One sentence from my sermon last Sunday that I had in my notes but that I skipped while in the moment of preaching was: Joyless faith is unguarded faith, susceptible to offers of joy elsewhere.
We were meditating on the purpose statement in Philippians 1:25, for progress and joy of faith. All three verbal nouns mix and match: progress of faith and joy of faith, but also faith that makes progress in joy, and joyful progress in faith.
Joy by itself could be fleeting or based on fiction rather than rooted in faith. Jesus told a story about the seed that fell on rocky ground; that man heard the word and immediately received it with joy, yet he fell away when things got hard (Matthew 13:20-21).
But a man with faith without joy, no matter how orthodox his creed, is like a man defending a field without any fence. Or, it’s like being told you have to defend the field, but you see people having a party at the edge of the woods. They look like they’re quite enjoying themselves, you’re stuck watching the grass grow, but you have a verse for it.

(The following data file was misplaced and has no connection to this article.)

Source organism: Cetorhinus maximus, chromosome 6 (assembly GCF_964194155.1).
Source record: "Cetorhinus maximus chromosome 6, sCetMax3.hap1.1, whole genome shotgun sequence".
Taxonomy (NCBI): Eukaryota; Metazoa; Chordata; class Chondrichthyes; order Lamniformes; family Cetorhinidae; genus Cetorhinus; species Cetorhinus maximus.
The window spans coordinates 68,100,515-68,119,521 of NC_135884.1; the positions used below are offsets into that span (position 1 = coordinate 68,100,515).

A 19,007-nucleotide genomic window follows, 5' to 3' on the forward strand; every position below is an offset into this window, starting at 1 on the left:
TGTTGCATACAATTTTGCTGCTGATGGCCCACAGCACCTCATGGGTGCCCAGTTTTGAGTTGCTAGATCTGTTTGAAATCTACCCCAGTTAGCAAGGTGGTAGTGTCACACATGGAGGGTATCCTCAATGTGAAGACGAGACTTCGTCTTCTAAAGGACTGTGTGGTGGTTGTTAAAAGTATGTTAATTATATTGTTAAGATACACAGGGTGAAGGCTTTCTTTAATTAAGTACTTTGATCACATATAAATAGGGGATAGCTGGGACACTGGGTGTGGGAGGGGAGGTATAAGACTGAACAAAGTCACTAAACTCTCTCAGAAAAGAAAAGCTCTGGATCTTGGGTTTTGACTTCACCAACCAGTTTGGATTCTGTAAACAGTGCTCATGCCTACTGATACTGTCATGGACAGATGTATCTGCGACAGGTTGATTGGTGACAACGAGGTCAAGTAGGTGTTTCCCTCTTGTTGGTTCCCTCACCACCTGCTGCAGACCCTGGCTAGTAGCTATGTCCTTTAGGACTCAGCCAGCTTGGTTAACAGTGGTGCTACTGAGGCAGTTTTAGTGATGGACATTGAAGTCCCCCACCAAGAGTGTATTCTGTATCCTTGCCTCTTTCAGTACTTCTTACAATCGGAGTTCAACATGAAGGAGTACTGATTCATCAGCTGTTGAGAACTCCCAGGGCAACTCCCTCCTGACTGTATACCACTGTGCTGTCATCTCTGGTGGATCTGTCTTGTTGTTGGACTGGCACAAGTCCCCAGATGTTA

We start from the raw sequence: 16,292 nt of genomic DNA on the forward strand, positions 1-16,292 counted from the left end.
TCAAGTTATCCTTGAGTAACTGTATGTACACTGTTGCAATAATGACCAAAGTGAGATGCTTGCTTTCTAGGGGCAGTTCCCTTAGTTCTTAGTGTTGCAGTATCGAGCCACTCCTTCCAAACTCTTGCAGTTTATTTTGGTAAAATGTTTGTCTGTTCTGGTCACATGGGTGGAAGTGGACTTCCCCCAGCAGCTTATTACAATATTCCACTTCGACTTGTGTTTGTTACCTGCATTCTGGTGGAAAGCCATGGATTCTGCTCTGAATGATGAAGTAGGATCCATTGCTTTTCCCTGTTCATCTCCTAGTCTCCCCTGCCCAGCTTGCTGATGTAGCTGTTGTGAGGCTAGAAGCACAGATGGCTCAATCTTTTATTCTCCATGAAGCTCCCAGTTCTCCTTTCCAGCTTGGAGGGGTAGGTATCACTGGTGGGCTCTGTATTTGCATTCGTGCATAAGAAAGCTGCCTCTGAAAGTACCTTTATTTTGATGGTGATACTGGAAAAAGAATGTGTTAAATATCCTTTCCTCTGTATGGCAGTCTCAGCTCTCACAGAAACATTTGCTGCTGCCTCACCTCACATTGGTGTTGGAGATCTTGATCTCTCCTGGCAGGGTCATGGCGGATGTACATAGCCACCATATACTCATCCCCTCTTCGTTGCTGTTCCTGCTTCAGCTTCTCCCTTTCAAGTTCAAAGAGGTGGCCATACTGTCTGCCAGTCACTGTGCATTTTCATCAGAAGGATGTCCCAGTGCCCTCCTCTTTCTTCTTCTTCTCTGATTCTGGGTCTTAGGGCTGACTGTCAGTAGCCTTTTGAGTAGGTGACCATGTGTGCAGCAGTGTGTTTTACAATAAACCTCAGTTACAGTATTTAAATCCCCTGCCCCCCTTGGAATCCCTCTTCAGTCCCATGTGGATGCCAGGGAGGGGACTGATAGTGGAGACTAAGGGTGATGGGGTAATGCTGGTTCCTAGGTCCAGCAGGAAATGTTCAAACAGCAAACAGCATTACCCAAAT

This is part of the reason why pastors run off with their secretary, or why theology professors vote for abortion protecting politicians, or why young Christian adults kiss and cuddle with idiots, because for as clear as their confession of faith may be, they haven’t made progress in the joy of their faith.
We confess our sins because it is right, and because it makes us happy to take off the clothes which smell of sin vomit. There are joys set before us by sight (though some, like the party at the edge of the woods, might be bait), but there are better joys set before us by faith.